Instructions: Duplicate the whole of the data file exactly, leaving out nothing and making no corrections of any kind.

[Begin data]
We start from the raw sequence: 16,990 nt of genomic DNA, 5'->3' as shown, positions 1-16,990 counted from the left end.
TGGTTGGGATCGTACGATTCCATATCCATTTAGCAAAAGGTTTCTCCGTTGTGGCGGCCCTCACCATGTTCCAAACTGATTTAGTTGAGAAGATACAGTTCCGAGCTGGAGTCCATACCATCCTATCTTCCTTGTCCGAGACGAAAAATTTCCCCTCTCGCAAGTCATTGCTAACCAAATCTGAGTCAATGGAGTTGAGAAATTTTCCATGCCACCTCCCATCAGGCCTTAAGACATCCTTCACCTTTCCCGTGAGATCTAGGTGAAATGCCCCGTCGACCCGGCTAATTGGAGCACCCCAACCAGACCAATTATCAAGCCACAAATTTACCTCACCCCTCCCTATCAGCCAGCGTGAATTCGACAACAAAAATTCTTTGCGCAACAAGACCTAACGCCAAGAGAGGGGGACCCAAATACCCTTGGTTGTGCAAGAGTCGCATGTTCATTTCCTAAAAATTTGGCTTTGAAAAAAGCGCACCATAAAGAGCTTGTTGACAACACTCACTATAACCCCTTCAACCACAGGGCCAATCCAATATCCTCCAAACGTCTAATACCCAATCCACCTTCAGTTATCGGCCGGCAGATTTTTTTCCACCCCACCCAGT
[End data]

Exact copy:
We start from the raw sequence: 16,990 nt of genomic DNA, 5'->3' as shown, positions 1-16,990 counted from the left end.
TGGTTGGGATCGTACGATTCCATATCCATTTAGCAAAAGGTTTCTCCGTTGTGGCGGCCCTCACCATGTTCCAAACTGATTTAGTTGAGAAGATACAGTTCCGAGCTGGAGTCCATACCATCCTATCTTCCTTGTCCGAGACGAAAAATTTCCCCTCTCGCAAGTCATTGCTAACCAAATCTGAGTCAATGGAGTTGAGAAATTTTCCATGCCACCTCCCATCAGGCCTTAAGACATCCTTCACCTTTCCCGTGAGATCTAGGTGAAATGCCCCGTCGACCCGGCTAATTGGAGCACCCCAACCAGACCAATTATCAAGCCACAAATTTACCTCACCCCTCCCTATCAGCCAGCGTGAATTCGACAACAAAAATTCTTTGCGCAACAAGACCTAACGCCAAGAGAGGGGGACCCAAATACCCTTGGTTGTGCAAGAGTCGCATGTTCATTTCCTAAAAATTTGGCTTTGAAAAAAGCGCACCATAAAGAGCTTGTTGACAACACTCACTATAACCCCTTCAACCACAGGGCCAATCCAATATCCTCCAAACGTCTAATACCCAATCCACCTTCAGTTATCGGCCGGCAGATTTTTTTCCACCCCACCCAGT